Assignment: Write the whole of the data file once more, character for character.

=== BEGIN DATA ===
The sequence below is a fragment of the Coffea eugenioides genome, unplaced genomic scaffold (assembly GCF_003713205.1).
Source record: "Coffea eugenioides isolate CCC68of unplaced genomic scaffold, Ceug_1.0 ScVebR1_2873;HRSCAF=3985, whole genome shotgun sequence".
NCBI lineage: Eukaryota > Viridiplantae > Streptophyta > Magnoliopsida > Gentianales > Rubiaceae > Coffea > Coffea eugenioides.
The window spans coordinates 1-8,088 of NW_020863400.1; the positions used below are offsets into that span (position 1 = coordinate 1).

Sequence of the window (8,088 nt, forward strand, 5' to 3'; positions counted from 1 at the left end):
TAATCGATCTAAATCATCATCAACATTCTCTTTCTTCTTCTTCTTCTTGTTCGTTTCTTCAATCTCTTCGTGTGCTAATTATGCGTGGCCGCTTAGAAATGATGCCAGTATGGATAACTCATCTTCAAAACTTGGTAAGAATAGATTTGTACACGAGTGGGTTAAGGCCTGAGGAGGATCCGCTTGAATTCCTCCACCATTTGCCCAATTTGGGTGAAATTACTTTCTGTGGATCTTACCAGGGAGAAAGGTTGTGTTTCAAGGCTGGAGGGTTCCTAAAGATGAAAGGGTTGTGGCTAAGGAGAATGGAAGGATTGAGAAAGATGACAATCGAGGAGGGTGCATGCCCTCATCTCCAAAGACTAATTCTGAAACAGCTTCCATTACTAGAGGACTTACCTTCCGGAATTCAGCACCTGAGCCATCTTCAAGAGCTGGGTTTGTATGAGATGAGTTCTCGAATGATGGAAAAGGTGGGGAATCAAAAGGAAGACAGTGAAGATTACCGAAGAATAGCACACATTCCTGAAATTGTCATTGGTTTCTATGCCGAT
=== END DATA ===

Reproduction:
The sequence below is a fragment of the Coffea eugenioides genome, unplaced genomic scaffold (assembly GCF_003713205.1).
Source record: "Coffea eugenioides isolate CCC68of unplaced genomic scaffold, Ceug_1.0 ScVebR1_2873;HRSCAF=3985, whole genome shotgun sequence".
NCBI lineage: Eukaryota > Viridiplantae > Streptophyta > Magnoliopsida > Gentianales > Rubiaceae > Coffea > Coffea eugenioides.
The window spans coordinates 1-8,088 of NW_020863400.1; the positions used below are offsets into that span (position 1 = coordinate 1).

Sequence of the window (8,088 nt, forward strand, 5' to 3'; positions counted from 1 at the left end):
TAATCGATCTAAATCATCATCAACATTCTCTTTCTTCTTCTTCTTCTTGTTCGTTTCTTCAATCTCTTCGTGTGCTAATTATGCGTGGCCGCTTAGAAATGATGCCAGTATGGATAACTCATCTTCAAAACTTGGTAAGAATAGATTTGTACACGAGTGGGTTAAGGCCTGAGGAGGATCCGCTTGAATTCCTCCACCATTTGCCCAATTTGGGTGAAATTACTTTCTGTGGATCTTACCAGGGAGAAAGGTTGTGTTTCAAGGCTGGAGGGTTCCTAAAGATGAAAGGGTTGTGGCTAAGGAGAATGGAAGGATTGAGAAAGATGACAATCGAGGAGGGTGCATGCCCTCATCTCCAAAGACTAATTCTGAAACAGCTTCCATTACTAGAGGACTTACCTTCCGGAATTCAGCACCTGAGCCATCTTCAAGAGCTGGGTTTGTATGAGATGAGTTCTCGAATGATGGAAAAGGTGGGGAATCAAAAGGAAGACAGTGAAGATTACCGAAGAATAGCACACATTCCTGAAATTGTCATTGGTTTCTATGCCGAT